What was appealing about establishing this online community?
You were either fully censored and not able to participate, or you were able to participate, but you were over in this thing called "community," which was never going to be the home page. All these sites were launching a section called "community," which said, 'Okay, you guys go over there.' It was generally forums and boards, but there was no audience over there; they weren't investing into it. You can see on these major properties that they basically fizzled. The last update was a day ago. It doesn't feel vibrant.

The definition of community for us was that it all had to be one community. It wasn't going to be, 'Here's editorial, and then you guys are over there.' So the home page of DivineCaroline is UGC; it's whatever are the featured stories and not about "who." So we don't tag an ID and say, 'Here's an editor or expert with 10 stars.' It's just one community; people can give each other props, but that's not how things are selected.

Could you elaborate on the decision not to focus on men?
Publications and brands need to have a focus. Gender is one of those top demographic things you check off as to what need you want to fulfill and for whom. For us, we felt that women have a lot to say and didn't have a clear-cut venue to provide that online. Those peoples' voices as well as the power bloggers deserved a place to come to both read and absorb information as well as have the opportunity to share on an equal level.

That nuclear family is dispersed. Now, online you can find communities that make sense to you and find people who provide you that access.

What are your thoughts about equalizing the playing field for professional writers?
I think the opportunity is equalized, so the platform is there on equal terms for everyone. One writer over another is based on topic, quality and reaching an audience that resonates with them; they will have different groupings. One woman, for instance, has 90 articles, and every time she publishes, over a thousand people come because they all have alerts on her. The opportunity is there; knowing who is a pro and who isn't, seeing the uptake in the audience is completely based on the content in the community.

But there's a different ill effect that's happening, especially in news coverage. I've spoken at the Knight Ridder School in Berkeley a couple of times with some amazing newspaper reporters who have all won Pulitzers. This investigative reporting aspect, it scares me that it could go away or not be valued with the decrease in newspapers.

Who is going to investigate the hospital and tell everybody they sent people away out the back door, and nobody knew? I don't believe that professional journalism is going away. I think there's a push happening, but I'm not sure that's anything new since blog software was invented because everyone can do it. But not everyone can get [an] audience, and the institutions were the ones who drove audience. So that's what gave those brands the ability to move their message.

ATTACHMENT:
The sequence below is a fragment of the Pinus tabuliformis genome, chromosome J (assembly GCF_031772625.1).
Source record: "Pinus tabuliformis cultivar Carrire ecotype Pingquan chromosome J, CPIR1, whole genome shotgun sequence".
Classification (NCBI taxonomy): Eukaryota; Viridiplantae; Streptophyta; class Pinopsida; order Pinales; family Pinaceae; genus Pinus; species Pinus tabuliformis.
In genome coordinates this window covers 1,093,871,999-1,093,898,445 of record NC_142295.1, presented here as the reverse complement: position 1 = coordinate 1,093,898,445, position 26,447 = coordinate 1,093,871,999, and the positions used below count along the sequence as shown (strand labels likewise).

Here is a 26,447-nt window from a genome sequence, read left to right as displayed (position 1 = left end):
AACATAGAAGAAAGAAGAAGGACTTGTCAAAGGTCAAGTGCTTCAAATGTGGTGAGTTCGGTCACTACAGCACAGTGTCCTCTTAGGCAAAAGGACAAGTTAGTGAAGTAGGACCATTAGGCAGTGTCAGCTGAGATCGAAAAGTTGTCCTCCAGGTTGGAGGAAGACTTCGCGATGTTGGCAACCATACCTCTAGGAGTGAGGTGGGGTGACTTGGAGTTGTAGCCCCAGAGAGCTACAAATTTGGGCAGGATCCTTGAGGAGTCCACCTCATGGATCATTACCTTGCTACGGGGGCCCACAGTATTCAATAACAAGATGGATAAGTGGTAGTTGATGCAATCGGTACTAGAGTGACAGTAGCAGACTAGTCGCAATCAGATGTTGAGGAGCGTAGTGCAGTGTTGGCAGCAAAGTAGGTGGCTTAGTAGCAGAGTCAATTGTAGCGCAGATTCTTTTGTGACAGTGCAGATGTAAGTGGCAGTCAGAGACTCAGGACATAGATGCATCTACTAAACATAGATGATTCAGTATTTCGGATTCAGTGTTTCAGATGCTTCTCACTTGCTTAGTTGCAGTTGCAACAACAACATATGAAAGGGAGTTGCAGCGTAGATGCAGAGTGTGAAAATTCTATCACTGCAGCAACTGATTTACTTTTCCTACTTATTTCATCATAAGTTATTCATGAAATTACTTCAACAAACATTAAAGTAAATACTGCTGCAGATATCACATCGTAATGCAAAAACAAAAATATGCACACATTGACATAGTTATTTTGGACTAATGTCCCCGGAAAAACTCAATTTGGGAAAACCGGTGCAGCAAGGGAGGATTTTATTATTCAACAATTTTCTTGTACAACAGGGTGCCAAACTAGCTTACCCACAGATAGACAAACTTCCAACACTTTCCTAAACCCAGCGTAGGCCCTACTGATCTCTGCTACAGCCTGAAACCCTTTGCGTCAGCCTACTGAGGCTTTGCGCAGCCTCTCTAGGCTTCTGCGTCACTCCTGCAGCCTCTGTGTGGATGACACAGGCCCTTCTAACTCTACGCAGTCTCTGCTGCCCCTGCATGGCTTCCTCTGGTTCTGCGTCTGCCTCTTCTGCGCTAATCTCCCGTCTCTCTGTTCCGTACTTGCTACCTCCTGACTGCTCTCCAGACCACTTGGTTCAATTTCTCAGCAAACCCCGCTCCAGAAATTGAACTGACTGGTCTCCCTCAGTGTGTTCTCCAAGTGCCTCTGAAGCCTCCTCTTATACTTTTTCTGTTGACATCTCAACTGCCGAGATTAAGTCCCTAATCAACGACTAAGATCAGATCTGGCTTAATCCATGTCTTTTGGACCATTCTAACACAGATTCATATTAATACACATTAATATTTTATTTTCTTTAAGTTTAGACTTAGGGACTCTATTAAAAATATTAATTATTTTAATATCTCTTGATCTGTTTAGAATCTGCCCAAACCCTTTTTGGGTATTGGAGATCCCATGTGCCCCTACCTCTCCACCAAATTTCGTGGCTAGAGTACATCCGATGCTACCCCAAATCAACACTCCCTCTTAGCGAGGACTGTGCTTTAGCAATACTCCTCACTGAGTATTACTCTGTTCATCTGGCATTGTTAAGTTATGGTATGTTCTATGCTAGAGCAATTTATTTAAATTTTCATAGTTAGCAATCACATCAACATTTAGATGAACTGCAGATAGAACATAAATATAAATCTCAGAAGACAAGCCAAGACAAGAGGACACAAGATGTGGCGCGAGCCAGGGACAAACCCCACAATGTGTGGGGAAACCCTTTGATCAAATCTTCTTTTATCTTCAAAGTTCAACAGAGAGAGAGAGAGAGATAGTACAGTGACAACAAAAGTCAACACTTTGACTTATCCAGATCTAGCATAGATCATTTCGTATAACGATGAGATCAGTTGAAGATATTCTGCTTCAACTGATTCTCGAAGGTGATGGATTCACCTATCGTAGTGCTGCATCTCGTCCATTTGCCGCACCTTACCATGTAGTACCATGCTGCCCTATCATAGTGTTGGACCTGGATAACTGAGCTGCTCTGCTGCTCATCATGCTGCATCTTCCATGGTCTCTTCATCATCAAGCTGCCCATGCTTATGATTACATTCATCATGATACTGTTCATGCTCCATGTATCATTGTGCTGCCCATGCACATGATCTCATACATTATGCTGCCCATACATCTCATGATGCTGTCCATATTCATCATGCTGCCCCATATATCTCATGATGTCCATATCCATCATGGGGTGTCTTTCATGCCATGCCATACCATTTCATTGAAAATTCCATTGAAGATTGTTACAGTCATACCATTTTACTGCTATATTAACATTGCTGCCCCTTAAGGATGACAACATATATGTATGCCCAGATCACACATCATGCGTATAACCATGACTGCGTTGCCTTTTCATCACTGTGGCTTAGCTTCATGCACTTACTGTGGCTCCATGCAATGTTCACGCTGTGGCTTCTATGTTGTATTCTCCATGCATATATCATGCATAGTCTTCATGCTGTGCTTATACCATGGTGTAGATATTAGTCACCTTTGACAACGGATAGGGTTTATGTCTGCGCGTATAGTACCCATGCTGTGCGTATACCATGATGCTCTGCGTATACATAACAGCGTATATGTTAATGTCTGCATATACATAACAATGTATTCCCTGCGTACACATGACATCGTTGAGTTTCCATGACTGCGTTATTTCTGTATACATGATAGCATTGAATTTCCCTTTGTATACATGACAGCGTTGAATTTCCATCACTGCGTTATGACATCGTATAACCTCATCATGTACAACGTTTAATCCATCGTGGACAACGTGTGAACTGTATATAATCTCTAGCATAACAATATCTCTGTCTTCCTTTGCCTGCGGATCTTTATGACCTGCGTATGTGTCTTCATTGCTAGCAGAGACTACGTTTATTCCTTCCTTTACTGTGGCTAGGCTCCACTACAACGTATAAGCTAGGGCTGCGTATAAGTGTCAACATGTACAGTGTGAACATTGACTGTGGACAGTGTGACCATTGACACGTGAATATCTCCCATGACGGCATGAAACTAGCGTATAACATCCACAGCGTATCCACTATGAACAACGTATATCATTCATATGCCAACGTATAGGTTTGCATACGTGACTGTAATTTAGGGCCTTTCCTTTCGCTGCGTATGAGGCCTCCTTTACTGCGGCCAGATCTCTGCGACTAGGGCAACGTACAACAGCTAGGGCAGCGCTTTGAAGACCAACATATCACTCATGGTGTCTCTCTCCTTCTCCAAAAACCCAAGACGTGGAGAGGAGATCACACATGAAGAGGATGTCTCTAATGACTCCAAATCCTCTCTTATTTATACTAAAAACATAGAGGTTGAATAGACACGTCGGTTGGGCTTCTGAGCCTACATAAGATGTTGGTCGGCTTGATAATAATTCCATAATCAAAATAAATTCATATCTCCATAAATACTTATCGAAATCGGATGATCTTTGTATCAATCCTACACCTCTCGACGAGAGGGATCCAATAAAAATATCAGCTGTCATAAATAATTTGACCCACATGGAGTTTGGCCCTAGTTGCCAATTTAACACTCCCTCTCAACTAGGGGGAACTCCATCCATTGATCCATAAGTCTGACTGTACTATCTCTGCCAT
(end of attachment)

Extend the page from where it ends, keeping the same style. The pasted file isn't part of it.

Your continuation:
One person writes, and another copies it; then, they go get the audience. That to me is not okay. That's where, collectively, publishers of any content [need] to protect [it] fiercely. For instance, if we're ever notified that something is not original, then things go tearing down. We're happy to fully support the originating authors. If something looks familiar to us, we Google it instantly.

With an inundation of sites and blogs, how do you draw a large audience?
We view ourselves as the platform that's open and providing opportunity. When people publish, we send them a "Congratulations, you're published" email, and they send it to everyone they know because they're proud. It's a validation to be published; it's something we've all grown up with wanting to do. Each of the different community members and authors often share their contributions extensively. We work very hard to drive audience. We have many syndication relationships from Yahoo! to Huffington Post. We also provide content to them, which is even greater because if we syndicate a piece on the home page of Yahoo!, it's pretty exciting.

Are professional freelance writers paid for published articles?
We have a small pool of freelancers that we tap for specialized content, so yes. But it's less than one percent. If we have a topic regarding psychiatry... it has to be specialized. The work has to be requisitioned.

We have a lot of popular bloggers who publish on the site. We also have 450 content partners, who we have no financial relationship with who publish on the site, and that's everybody from Mental Floss to Forbes -- from the profit to nonprofit variety.

Do you have plans to launch other sites?
We're looking at a couple more brands coming in the year. Part of our mission is to always look for different age groups, as well. Currently, DivineCaroline nails the 25 to 54 age group. As those markets become more identifiable to us, we're definitely interested in doing this across different age groups.


Andrea K. Hammer, a freelance writer specializing in arts and business, is the founder and director of Artsphoria: Visual Word Artistry.

[This interview was edited for length and clarity.]